in the listening box and glanced back nervously at Billy Trilly.
“Well, now, it ain’t all right!” whispered Grandpa. “These folks got a right to know! That’s just what I mean! Did I ever lie to you, Davdy boy! Did I?”
“No, Grandpa!” I whispered to the box. “You never did!”
“It don’t much matter, Grandpa!” I whispered, patting him on the arm. “And besides—it ain’t nothin’ but a show! They’ll have the manager down here directly if we all don’t hush up!” Then Aunt Tess reached over again and tapped him real hard on the knee and he shut up and didn’t say another solitary word during the whole show —just sat there grunting to himself and worrying over his chew and spitting in the little empty poke he’d brought along every now and then. Lucky enough there wasn’t no more in the show about the cattle and directly there was a funny part where a fellow falls in a hog pen and Grandpa laughed some more and beat his knee like he was feeling good again.
When the show was over the folks all got up and walked up the aisle with me and Grandpa tagging along behind. That simple Billy Trilly made a face at me again and I had half a mind to pop him one but I never.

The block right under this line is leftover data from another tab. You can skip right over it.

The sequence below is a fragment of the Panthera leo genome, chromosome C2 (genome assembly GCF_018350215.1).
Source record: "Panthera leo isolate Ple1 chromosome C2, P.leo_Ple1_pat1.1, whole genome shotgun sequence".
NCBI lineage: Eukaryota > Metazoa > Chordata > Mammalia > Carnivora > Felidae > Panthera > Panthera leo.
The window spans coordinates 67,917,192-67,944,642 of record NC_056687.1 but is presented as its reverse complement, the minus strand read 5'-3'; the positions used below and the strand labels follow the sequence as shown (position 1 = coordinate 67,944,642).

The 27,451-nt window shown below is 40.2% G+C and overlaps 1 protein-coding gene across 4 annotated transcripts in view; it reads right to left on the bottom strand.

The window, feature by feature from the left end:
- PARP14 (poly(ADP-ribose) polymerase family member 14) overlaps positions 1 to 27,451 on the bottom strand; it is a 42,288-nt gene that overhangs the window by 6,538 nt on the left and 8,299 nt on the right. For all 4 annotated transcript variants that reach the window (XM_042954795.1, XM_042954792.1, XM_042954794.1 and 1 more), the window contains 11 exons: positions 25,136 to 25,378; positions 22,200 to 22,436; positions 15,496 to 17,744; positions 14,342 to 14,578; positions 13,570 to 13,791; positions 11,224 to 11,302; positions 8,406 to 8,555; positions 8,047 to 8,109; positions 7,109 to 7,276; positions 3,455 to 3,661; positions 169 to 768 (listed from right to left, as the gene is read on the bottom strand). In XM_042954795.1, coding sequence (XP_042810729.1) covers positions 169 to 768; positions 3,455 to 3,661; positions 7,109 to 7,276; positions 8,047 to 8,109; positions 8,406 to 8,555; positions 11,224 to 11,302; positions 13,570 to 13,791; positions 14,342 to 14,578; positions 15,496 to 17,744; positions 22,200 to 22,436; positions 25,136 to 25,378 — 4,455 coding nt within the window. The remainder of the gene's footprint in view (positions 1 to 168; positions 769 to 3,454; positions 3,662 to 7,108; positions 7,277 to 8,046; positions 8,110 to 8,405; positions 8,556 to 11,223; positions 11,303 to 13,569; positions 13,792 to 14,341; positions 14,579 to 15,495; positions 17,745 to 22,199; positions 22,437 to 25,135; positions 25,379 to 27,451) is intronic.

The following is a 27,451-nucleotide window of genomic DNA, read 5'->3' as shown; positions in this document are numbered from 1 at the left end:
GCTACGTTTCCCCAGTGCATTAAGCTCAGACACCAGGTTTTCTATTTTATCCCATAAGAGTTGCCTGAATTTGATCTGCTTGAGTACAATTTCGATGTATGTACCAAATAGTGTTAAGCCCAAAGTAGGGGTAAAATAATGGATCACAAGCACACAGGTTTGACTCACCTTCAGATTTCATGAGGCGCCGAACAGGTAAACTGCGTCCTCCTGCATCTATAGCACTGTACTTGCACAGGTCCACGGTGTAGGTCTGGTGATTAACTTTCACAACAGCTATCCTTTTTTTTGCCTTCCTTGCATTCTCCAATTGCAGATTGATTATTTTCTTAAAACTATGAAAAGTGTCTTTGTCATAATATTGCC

“Well,” I says. “How did you like the show, Grandpa?”
“First rate!” says Grandpa. “Exceptin’ for them runnin’ those steers like that. I won’t be made out a liar, boy!”
“That funny show about them cats was good though wasn’t it, Grandpa.” “Now then!” hollered Grandpa. “Didn’t that just about beat anything you ever seen!”
WE WALKED down Bison Avenue toward where Pap’s Model-T was parked in front of Beam’s Drugstore.
“That part about the dog!” I says. “When he fell down in the apple tree! Wasn’t that the comicallest thing, Grandpa?”
“I’ll be dogged!” laughed Grandpa. “If that didn’t beat the Dutch!”
I should have knowed what was coming. I should have knowed that sooner or later one of them would let slip some meanness and he’d hear it. I reckon they was just so used to being able to say ornery things around him that they just plumb forgot! He must have had his listening box turned up as loud as she’d go or he wouldn’t have heard what Ma said.